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Chief Gordon Oakes, Nikaneet Band, located southwestern part of the province.
Chief Gordon Oakes, 52, of the Nikaneet Band was not a treaty Indian until 1976, but he's been Chief for the past 12 years. None of the band members were registered treaty Indians until then even though Chief Nikaneet had signed treaty.
Once home to 4,700 Indians before the signing of the treaties, the band now has a population of 182. Fearing such a large band, government policy forced many leaders to relocate, according to the Chief.
Although given many treaty promises, Nikaneet and his people never received any benefits, especially when the land was surveyed and they still refused to leave. Only through research beginning in the 1960s and a lot of hard work did the present band members achieve treaty status.
The Chief is still busy with the land entitlement process repeating several negotiation stages several times because of the high turnover of federal and provincial governments. The education process has to start all over again each time on the philosophy and validity of treaty obligations.
In a September meeting in Regina, the band hoped to establish a Purchase Policy Package which will give them the green light to buy the land they have selected. They are entitled to 15,000 acres. They selected one parcel of land 30 miles northeast of Maple Creek.
"The land claim is very important to us because it will enable us to develop some kind of projects on the reserve. As it is now, the reserve could only support one individual agriculturally. The land we've selected will be a good place to make a living. We plan to set up farm operations like a farm or a ranch," said the Chief.
From 1913-1951, the band land base was a total of two-and-a-half sections. In 1957 they doubled it. They also acquired a small schoolhouse that year but could not keep the teachers because of the wagon trail that provides the only access to the reserve. In the middle 1960s, the children were bussed to the town of Maple Creek, 25 miles away. Consequently, the older people only speak Cree.
Bill C-31 does not impact very much on the reserve as those without treaty status always remained on the reserve. The bill will only require paperwork.
"Other leaders are not happy with Bill C-31 but I am. These people (the applicants under the bill) are my relatives who have lived on the reserve all their lives and married here. There are only two people that have moved to the States," said the Chief.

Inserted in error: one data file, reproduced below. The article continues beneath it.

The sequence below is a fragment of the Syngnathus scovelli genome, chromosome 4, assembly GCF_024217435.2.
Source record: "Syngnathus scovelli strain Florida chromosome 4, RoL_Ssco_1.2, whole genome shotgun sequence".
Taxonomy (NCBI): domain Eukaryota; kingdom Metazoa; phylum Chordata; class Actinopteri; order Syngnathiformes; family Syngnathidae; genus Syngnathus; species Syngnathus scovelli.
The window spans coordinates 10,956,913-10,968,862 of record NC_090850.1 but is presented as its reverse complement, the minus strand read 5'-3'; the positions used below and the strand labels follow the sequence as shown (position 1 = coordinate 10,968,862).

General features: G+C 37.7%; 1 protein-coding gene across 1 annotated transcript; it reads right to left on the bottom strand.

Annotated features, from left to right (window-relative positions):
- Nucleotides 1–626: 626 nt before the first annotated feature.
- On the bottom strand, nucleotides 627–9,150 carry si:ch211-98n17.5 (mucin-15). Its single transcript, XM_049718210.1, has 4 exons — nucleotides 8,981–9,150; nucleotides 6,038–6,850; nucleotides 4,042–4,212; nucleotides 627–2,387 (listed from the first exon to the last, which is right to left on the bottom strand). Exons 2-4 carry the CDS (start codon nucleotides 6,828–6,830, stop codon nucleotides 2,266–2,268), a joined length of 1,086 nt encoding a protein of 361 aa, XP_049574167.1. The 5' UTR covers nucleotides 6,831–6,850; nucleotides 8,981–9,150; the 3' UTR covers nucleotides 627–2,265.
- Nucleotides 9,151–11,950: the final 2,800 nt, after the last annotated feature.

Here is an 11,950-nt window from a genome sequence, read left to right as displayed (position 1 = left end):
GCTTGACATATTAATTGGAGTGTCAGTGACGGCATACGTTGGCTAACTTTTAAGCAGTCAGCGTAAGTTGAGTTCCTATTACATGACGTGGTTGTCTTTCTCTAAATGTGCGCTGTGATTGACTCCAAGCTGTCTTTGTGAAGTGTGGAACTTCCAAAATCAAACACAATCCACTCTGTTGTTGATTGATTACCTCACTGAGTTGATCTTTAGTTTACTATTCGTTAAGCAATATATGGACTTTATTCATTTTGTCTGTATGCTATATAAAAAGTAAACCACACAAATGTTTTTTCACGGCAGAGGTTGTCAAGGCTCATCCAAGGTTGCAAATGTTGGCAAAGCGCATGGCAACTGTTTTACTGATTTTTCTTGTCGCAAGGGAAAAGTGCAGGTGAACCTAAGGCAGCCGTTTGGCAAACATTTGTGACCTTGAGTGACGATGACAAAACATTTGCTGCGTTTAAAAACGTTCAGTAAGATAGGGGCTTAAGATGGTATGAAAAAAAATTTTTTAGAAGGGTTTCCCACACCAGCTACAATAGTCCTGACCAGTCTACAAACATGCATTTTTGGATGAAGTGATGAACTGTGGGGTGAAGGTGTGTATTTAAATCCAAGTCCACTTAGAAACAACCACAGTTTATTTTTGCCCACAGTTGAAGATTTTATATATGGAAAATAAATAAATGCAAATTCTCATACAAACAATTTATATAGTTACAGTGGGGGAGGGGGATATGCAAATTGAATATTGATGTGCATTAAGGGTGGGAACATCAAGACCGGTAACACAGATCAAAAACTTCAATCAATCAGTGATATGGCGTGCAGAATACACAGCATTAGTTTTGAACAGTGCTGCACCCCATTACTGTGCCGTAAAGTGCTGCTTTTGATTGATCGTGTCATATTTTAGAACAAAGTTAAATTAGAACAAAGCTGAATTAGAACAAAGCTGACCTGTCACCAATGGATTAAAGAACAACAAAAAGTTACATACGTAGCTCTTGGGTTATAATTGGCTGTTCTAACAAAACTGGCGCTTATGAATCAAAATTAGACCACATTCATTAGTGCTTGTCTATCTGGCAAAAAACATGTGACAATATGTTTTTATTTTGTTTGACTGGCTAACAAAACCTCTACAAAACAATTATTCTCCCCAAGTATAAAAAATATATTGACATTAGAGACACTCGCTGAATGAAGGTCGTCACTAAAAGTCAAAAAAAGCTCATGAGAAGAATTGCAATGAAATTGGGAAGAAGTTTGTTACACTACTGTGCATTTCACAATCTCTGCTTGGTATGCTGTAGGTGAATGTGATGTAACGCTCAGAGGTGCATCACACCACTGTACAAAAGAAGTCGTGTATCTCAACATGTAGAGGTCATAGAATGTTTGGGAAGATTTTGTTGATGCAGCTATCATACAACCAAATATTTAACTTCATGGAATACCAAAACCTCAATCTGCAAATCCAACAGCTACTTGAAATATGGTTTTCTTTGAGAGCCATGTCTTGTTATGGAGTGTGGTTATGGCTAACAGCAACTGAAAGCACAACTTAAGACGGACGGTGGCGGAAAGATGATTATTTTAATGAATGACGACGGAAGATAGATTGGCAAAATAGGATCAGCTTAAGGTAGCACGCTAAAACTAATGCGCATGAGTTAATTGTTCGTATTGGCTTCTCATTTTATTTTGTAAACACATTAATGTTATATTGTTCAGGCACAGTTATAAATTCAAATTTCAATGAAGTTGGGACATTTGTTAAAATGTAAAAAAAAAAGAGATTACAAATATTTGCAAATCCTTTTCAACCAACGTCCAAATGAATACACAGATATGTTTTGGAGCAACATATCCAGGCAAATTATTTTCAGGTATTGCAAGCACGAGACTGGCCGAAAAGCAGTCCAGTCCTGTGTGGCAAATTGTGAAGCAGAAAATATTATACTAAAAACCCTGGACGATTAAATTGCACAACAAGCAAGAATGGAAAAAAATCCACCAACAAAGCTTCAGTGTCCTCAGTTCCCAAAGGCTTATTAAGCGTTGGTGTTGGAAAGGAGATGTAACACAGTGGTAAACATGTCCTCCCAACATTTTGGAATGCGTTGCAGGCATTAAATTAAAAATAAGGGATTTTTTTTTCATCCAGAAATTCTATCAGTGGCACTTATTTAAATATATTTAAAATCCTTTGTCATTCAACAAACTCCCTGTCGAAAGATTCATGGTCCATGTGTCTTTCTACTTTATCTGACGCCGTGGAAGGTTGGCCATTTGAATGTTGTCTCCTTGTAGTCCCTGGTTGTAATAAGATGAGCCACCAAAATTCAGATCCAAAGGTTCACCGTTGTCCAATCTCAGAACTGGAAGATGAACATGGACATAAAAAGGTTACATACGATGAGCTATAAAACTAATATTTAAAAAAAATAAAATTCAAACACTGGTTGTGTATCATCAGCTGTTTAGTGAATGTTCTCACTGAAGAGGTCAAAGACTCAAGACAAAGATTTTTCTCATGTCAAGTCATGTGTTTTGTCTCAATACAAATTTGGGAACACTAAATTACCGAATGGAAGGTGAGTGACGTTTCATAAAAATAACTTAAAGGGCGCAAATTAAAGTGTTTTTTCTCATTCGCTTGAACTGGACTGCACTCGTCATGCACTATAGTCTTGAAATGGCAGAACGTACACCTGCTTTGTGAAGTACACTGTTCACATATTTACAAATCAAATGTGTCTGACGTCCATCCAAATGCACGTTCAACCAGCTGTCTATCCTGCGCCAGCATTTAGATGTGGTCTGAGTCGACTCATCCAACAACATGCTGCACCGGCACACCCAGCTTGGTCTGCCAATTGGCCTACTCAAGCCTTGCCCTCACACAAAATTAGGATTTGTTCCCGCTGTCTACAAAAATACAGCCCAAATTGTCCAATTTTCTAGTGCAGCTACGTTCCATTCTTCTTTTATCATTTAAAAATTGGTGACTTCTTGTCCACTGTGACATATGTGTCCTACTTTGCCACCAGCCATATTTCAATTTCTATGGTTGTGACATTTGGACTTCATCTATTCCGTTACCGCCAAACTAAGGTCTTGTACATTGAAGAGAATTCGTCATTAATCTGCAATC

Indians have to hold on to their traditional beliefs to pull them through these rough times, said the Chief. Even though the band is very small, old traditions like the pow-wow and the sundance are alive and strong on the community.
"Dancing is very important to the Indian people. The drumbeat is important, it heals. Indian people are not like white people who are unhappy when they don't have money. Indian people are happy as long as their children are cared for and they live long enough to see their grandchildren. To the Indian, this is happiness. This is the origin of the pow-wow and the sundance, to celebrate these values. And these values will take us a long way," he said.
Oakes fears Indian Government.
"The money will be good for a while. There will be enough for band business. But in the future, the money will stop coming and Indians will have to get the money by taxing their own people.
"We have to tax the government now for living on our land and not be ashamed to do it. That land was given to us by the Creator. As long as the sun shines, the rivers flow and the grass grows, we must protect our treaties," he said.
Many older people now do not have parents. They are now the parents and they have to keep the teachings we were given alive, he said.
"Our Indianess, what we were given by our ancestors, our religion, our tradition; these are the things that will keep us going. But now even our own people will try to change your religion," he added.
"When I travel, I feel good to come back," the Chief said.